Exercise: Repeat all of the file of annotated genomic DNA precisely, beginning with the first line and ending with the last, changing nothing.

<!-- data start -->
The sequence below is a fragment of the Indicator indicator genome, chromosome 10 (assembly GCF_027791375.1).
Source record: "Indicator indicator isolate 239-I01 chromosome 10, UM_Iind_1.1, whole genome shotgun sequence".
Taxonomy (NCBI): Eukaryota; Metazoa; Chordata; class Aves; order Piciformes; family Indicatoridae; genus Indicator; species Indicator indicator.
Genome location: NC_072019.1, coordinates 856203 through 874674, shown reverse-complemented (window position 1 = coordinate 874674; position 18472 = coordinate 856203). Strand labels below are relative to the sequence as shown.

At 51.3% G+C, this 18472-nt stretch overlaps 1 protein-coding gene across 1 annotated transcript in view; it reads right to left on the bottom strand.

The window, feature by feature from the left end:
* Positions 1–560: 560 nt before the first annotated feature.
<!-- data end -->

The sequence below is a fragment of the Indicator indicator genome, chromosome 10 (assembly GCF_027791375.1).
Source record: "Indicator indicator isolate 239-I01 chromosome 10, UM_Iind_1.1, whole genome shotgun sequence".
Taxonomy (NCBI): Eukaryota; Metazoa; Chordata; class Aves; order Piciformes; family Indicatoridae; genus Indicator; species Indicator indicator.
Genome location: NC_072019.1, coordinates 856203 through 874674, shown reverse-complemented (window position 1 = coordinate 874674; position 18472 = coordinate 856203). Strand labels below are relative to the sequence as shown.

At 51.3% G+C, this 18472-nt stretch overlaps 1 protein-coding gene across 1 annotated transcript in view; it reads right to left on the bottom strand.

The window, feature by feature from the left end:
* Positions 1–560: 560 nt before the first annotated feature.